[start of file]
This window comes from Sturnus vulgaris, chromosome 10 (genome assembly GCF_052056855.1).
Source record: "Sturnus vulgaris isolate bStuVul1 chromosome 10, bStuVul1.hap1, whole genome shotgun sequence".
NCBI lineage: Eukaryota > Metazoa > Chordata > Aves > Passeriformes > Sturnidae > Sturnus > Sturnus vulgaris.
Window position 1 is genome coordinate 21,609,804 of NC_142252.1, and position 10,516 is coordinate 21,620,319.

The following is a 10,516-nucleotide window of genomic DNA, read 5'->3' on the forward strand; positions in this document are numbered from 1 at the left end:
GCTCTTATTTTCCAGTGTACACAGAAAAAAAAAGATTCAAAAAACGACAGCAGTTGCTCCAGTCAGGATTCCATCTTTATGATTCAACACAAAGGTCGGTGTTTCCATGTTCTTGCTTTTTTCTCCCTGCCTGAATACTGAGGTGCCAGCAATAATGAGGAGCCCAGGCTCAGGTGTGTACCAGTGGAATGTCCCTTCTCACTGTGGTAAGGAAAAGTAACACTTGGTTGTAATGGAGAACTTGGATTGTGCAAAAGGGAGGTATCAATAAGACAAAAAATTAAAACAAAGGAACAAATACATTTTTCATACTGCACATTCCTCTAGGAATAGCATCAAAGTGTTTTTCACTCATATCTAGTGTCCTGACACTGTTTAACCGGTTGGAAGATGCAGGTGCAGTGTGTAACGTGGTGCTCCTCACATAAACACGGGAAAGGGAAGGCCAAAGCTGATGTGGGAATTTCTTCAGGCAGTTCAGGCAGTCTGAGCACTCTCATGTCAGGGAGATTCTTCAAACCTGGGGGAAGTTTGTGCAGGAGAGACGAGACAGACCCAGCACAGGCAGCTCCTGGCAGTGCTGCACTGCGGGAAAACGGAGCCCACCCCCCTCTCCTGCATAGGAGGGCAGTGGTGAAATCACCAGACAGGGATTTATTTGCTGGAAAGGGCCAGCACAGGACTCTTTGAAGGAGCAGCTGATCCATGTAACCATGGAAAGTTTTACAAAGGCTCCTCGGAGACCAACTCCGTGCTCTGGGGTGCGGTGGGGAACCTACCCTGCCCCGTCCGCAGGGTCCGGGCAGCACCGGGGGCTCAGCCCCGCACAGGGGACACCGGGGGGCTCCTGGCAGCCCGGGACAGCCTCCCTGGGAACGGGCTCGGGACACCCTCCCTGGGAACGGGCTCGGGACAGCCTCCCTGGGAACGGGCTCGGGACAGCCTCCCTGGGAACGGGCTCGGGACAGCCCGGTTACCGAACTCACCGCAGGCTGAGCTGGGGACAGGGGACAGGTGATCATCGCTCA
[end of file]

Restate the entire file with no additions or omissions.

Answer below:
This window comes from Sturnus vulgaris, chromosome 10 (genome assembly GCF_052056855.1).
Source record: "Sturnus vulgaris isolate bStuVul1 chromosome 10, bStuVul1.hap1, whole genome shotgun sequence".
NCBI lineage: Eukaryota > Metazoa > Chordata > Aves > Passeriformes > Sturnidae > Sturnus > Sturnus vulgaris.
Window position 1 is genome coordinate 21,609,804 of NC_142252.1, and position 10,516 is coordinate 21,620,319.

The following is a 10,516-nucleotide window of genomic DNA, read 5'->3' on the forward strand; positions in this document are numbered from 1 at the left end:
GCTCTTATTTTCCAGTGTACACAGAAAAAAAAAGATTCAAAAAACGACAGCAGTTGCTCCAGTCAGGATTCCATCTTTATGATTCAACACAAAGGTCGGTGTTTCCATGTTCTTGCTTTTTTCTCCCTGCCTGAATACTGAGGTGCCAGCAATAATGAGGAGCCCAGGCTCAGGTGTGTACCAGTGGAATGTCCCTTCTCACTGTGGTAAGGAAAAGTAACACTTGGTTGTAATGGAGAACTTGGATTGTGCAAAAGGGAGGTATCAATAAGACAAAAAATTAAAACAAAGGAACAAATACATTTTTCATACTGCACATTCCTCTAGGAATAGCATCAAAGTGTTTTTCACTCATATCTAGTGTCCTGACACTGTTTAACCGGTTGGAAGATGCAGGTGCAGTGTGTAACGTGGTGCTCCTCACATAAACACGGGAAAGGGAAGGCCAAAGCTGATGTGGGAATTTCTTCAGGCAGTTCAGGCAGTCTGAGCACTCTCATGTCAGGGAGATTCTTCAAACCTGGGGGAAGTTTGTGCAGGAGAGACGAGACAGACCCAGCACAGGCAGCTCCTGGCAGTGCTGCACTGCGGGAAAACGGAGCCCACCCCCCTCTCCTGCATAGGAGGGCAGTGGTGAAATCACCAGACAGGGATTTATTTGCTGGAAAGGGCCAGCACAGGACTCTTTGAAGGAGCAGCTGATCCATGTAACCATGGAAAGTTTTACAAAGGCTCCTCGGAGACCAACTCCGTGCTCTGGGGTGCGGTGGGGAACCTACCCTGCCCCGTCCGCAGGGTCCGGGCAGCACCGGGGGCTCAGCCCCGCACAGGGGACACCGGGGGGCTCCTGGCAGCCCGGGACAGCCTCCCTGGGAACGGGCTCGGGACACCCTCCCTGGGAACGGGCTCGGGACAGCCTCCCTGGGAACGGGCTCGGGACAGCCTCCCTGGGAACGGGCTCGGGACAGCCCGGTTACCGAACTCACCGCAGGCTGAGCTGGGGACAGGGGACAGGTGATCATCGCTCA